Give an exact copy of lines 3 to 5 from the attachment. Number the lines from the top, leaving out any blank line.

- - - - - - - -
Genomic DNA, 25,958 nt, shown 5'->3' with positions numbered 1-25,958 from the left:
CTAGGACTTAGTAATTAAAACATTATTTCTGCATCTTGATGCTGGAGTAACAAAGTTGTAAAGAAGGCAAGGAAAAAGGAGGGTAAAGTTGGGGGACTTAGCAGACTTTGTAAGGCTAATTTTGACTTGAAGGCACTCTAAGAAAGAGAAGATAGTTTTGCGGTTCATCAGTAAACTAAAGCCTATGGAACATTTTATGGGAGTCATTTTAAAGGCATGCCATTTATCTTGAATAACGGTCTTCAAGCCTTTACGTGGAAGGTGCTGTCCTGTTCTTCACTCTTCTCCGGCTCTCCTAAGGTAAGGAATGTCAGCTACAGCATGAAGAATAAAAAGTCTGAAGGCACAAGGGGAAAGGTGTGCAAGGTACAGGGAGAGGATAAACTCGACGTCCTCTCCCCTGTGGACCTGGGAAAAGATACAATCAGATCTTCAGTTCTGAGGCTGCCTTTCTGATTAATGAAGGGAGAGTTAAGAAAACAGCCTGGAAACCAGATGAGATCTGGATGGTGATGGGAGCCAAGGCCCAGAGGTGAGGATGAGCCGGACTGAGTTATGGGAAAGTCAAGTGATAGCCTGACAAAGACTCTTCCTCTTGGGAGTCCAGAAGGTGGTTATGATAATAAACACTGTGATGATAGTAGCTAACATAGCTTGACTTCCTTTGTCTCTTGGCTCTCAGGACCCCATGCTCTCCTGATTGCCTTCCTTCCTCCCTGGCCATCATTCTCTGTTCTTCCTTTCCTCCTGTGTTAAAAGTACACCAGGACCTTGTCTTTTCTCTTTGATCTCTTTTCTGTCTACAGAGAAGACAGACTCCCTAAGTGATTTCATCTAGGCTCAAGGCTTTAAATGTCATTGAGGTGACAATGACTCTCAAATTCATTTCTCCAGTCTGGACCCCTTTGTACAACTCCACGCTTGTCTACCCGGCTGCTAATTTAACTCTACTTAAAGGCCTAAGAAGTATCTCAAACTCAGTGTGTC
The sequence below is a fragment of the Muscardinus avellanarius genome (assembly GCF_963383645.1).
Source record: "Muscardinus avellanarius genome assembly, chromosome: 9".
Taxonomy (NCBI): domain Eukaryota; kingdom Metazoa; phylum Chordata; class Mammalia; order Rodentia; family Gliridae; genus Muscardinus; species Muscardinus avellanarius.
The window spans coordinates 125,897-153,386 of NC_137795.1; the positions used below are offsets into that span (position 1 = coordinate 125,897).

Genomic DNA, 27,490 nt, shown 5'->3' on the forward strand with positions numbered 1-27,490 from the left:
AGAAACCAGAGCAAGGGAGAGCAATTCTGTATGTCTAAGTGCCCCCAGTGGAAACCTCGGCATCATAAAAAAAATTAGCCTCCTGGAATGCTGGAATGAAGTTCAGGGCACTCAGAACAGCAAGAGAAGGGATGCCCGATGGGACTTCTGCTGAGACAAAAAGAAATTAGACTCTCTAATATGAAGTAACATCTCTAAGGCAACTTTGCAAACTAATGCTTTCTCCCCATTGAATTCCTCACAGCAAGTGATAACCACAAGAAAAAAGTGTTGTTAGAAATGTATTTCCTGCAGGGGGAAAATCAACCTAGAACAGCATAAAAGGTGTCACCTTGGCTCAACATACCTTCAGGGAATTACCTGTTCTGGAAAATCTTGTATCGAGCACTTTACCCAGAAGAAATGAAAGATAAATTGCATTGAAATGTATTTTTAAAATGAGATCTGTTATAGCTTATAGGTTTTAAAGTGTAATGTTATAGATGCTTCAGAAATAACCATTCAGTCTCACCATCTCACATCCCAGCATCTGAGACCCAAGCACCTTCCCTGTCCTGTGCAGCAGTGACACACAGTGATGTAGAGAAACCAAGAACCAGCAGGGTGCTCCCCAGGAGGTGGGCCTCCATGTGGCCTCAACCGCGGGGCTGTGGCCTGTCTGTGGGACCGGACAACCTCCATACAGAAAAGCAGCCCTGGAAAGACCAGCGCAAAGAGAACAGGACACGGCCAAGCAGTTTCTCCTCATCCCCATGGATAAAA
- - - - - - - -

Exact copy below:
The sequence below is a fragment of the Muscardinus avellanarius genome (assembly GCF_963383645.1).
Source record: "Muscardinus avellanarius genome assembly, chromosome: 9".
Taxonomy (NCBI): domain Eukaryota; kingdom Metazoa; phylum Chordata; class Mammalia; order Rodentia; family Gliridae; genus Muscardinus; species Muscardinus avellanarius.